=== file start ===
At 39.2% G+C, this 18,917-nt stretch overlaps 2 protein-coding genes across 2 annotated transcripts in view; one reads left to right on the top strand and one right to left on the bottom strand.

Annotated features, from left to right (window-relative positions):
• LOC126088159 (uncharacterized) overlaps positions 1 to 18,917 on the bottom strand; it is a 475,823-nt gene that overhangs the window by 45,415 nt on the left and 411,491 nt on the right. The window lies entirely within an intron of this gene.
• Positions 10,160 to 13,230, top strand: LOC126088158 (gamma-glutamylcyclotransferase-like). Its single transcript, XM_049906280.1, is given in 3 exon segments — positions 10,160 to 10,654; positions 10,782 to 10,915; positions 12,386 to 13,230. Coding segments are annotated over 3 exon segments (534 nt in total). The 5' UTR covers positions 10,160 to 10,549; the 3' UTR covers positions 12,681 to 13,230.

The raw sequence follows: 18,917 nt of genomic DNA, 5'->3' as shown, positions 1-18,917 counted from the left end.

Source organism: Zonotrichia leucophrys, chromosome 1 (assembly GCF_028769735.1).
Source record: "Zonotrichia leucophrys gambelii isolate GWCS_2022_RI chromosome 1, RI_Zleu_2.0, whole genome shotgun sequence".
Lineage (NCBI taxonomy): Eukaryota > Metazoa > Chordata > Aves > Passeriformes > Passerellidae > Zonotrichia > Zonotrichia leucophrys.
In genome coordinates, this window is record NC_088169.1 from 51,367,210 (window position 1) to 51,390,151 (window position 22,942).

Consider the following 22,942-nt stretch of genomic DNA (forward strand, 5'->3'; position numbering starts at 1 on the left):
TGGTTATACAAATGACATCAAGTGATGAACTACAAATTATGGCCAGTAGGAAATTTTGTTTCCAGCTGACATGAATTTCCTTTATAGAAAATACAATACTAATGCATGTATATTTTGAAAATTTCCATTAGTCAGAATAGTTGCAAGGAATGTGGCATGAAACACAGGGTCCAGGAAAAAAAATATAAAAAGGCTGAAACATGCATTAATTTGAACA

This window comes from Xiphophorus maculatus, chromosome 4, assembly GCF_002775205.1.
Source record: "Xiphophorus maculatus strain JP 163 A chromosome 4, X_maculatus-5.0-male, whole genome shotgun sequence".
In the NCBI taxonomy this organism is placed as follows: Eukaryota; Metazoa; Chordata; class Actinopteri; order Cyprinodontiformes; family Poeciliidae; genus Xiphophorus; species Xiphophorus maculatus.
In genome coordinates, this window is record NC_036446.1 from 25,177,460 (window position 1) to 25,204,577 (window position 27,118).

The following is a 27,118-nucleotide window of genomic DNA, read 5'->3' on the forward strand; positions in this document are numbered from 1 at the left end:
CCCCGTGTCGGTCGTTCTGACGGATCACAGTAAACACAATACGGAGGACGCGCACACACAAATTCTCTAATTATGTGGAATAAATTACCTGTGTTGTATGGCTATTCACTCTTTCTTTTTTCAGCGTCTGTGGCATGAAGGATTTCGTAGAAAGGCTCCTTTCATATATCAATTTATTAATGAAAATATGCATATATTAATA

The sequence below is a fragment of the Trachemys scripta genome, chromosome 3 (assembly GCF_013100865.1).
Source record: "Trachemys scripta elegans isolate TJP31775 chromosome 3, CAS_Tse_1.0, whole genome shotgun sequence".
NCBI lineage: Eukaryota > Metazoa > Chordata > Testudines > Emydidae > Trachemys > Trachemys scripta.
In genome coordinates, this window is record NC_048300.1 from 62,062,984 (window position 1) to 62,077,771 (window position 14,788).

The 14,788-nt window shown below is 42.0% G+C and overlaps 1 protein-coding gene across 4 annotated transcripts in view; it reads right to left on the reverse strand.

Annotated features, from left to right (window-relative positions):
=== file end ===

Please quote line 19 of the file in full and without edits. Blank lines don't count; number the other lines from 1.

Source record: "Trachemys scripta elegans isolate TJP31775 chromosome 3, CAS_Tse_1.0, whole genome shotgun sequence".